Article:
Stevie Parle's Dock Kitchen Cookbook: Real Home Cooking from Around the World
By Stevie Parle
Quadrille Publishing, £25
Cookbooks named for a restaurant can be a worry. Publishers love the idea as they can be sure that a sizeable number of contented diners will buy a book as souvenir of their visit. The likelihood, though, that a book so named will appeal to potential buyers scanning Amazon or browsing Waterstones is small.
Stevie Parle had been making a considerable reputation for himself and his restaurant, located just off Ladbroke Grove in West London. He cooks an eclectic mix of food from around the globe; his new book reflects this in a particularly enticing way and deserves a readership higher than any restaurant's capacity. It showcases dishes from Iraq and Iran, Mexico and Morocco, not just Spain and Italy, and the dishes look really good. Aspects of the food style - unfussy presentation of rustic-looking dishes, complex spicing of comparatively cheap ingredients - reminded me of Yotam Ottolenghi, whose food I really admire.
The book is divided by season, with a separate final chapter for puds. For those of us living in, say, rural Wales, there may be a requirement for a spot of help in sourcing the more arcane ingredients and spice mixtures.
There is a huge breadth of recipes available here. The sweet section ranges from rum baba to bergamot madeleines, by way of Sardinian chestnut honey and ricotta ravioli and a fruit crostata. The spices and breads cover Lebanese seven spice and Baghdad bharat, as well as chappati and Moroccan semolina loaves.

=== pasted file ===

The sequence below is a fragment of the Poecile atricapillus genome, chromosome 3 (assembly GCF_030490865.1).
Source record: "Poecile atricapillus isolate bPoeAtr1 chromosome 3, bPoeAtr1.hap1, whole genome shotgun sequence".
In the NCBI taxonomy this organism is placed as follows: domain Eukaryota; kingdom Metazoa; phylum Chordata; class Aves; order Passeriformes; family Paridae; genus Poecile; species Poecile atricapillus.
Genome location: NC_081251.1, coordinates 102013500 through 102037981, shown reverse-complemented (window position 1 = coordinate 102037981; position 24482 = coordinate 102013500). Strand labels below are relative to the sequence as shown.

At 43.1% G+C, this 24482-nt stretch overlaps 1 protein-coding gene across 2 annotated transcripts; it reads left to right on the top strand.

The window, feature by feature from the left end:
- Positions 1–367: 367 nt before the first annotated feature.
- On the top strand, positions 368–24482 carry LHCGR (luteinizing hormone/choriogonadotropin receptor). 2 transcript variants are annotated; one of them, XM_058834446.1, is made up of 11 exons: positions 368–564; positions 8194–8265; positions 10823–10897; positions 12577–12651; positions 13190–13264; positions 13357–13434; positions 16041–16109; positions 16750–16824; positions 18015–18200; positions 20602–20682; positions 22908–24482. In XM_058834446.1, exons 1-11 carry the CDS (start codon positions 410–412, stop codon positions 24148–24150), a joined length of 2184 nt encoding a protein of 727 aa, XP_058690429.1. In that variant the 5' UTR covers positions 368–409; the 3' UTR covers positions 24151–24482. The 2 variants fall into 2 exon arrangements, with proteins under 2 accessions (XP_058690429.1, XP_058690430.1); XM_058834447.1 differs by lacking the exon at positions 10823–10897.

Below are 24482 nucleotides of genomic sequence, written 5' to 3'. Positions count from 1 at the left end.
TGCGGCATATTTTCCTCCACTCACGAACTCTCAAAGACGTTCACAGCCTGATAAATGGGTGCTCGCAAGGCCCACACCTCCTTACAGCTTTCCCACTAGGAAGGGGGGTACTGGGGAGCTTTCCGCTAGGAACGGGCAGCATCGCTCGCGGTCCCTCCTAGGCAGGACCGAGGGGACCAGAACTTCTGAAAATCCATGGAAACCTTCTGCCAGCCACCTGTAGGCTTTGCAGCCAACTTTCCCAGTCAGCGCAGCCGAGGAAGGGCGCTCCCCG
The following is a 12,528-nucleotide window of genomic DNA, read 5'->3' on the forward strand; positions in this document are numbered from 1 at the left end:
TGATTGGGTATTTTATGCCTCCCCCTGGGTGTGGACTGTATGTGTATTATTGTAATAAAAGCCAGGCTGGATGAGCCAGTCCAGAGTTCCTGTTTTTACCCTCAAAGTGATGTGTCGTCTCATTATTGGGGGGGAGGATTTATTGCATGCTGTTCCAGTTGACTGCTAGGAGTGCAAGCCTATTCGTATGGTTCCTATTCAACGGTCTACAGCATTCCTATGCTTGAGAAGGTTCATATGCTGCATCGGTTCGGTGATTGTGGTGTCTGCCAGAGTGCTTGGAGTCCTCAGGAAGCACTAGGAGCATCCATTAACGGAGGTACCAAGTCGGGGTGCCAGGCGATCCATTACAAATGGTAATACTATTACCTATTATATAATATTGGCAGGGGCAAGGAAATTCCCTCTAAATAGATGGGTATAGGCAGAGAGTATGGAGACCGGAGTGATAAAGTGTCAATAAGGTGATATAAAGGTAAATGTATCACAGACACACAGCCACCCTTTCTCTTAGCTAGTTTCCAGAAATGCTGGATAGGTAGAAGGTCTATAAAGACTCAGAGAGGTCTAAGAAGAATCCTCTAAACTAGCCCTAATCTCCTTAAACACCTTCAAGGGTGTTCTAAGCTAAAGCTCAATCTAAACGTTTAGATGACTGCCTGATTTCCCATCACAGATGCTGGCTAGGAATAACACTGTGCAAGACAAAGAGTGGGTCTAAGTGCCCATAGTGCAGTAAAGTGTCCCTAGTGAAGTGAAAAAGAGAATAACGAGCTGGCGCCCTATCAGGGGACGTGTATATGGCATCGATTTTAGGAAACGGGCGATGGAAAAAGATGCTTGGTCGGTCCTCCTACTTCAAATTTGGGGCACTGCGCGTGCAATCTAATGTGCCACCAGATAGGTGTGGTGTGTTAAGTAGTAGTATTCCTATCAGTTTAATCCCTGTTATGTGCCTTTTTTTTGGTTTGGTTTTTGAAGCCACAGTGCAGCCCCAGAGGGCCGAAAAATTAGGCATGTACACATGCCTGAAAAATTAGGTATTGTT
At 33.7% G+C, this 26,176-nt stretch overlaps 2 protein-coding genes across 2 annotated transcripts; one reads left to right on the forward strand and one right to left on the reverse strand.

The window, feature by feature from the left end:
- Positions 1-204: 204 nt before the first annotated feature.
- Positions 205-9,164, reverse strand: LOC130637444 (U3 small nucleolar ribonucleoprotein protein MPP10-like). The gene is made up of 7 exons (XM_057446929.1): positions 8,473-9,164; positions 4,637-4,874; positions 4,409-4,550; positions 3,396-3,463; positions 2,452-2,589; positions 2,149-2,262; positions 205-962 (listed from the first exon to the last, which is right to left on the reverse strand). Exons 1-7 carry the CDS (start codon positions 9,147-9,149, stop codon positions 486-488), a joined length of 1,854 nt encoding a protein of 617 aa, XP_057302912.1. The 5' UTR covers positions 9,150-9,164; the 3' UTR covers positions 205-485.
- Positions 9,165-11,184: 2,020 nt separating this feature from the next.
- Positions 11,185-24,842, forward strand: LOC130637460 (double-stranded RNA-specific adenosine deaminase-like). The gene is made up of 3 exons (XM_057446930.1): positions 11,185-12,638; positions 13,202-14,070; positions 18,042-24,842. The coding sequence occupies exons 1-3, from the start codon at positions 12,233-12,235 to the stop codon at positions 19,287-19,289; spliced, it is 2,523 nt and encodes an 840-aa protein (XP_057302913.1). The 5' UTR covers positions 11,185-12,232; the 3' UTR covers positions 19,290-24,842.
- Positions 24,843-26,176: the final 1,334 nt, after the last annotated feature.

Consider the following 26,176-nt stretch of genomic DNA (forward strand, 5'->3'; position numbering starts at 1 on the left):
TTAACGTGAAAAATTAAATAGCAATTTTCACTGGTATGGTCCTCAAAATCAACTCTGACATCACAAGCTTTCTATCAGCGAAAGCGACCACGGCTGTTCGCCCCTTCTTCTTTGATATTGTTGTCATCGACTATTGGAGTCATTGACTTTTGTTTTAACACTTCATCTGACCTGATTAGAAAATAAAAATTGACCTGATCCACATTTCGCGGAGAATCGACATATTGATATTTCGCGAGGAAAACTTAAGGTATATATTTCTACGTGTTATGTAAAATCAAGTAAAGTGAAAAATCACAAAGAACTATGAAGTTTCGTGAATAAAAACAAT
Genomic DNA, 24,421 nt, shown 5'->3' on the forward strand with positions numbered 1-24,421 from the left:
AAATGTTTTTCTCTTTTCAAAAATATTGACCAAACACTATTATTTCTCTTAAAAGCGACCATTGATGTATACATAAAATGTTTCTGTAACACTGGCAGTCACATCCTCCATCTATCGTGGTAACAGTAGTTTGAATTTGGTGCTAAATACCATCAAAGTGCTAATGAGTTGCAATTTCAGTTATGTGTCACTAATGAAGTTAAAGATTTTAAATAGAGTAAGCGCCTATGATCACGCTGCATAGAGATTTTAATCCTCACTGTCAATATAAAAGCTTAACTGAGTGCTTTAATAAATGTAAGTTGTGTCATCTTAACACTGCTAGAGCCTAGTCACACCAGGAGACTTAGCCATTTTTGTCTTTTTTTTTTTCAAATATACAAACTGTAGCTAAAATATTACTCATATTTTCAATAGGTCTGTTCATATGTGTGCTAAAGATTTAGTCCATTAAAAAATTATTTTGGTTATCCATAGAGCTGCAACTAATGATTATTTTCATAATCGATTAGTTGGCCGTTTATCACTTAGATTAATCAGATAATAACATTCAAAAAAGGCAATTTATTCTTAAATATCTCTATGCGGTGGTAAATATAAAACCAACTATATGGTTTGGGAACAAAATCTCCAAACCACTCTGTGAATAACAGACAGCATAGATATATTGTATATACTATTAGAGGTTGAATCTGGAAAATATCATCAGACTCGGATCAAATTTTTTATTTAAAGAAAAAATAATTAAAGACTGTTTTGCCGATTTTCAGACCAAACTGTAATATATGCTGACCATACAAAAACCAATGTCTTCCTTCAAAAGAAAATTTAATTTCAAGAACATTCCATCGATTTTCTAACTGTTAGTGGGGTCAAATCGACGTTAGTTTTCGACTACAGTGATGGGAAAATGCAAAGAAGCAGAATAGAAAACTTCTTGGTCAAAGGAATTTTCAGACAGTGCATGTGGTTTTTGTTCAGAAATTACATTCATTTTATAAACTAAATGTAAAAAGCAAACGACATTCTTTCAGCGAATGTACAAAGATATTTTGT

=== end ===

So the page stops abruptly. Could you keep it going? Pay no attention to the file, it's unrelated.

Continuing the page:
In the seasonal sections, Spring sees artichokes with preserved lemons, plus olives, cardamom and almonds or a dish of elderflower fritters in grappa batter. Summer has Mexican octopus and pork crackling with tomato salsa, a recipe that originated from Thomasina Miers, or sardines in chermoula with harissa.
But for me, the Autumn and Winter recipes appealed the most. How about chicken roasted in milk and sage, or a Keralan cauliflower and potato dish that just needed a piece of fish to make it a fine main course, or clams cooked in butter, Riesling and cinnamon? All will set your mind racing on what to make for tomorrow's menu.
The book also made me want to book a table, if I can get one, at the Dock Kitchen - just to be sure it all tastes as good as it looks. Maybe the publisher is right after all.
By Shaun Hill, chef-proprietor, the Walnut Tree, Lladdewi Sirrid, Monmouthshire
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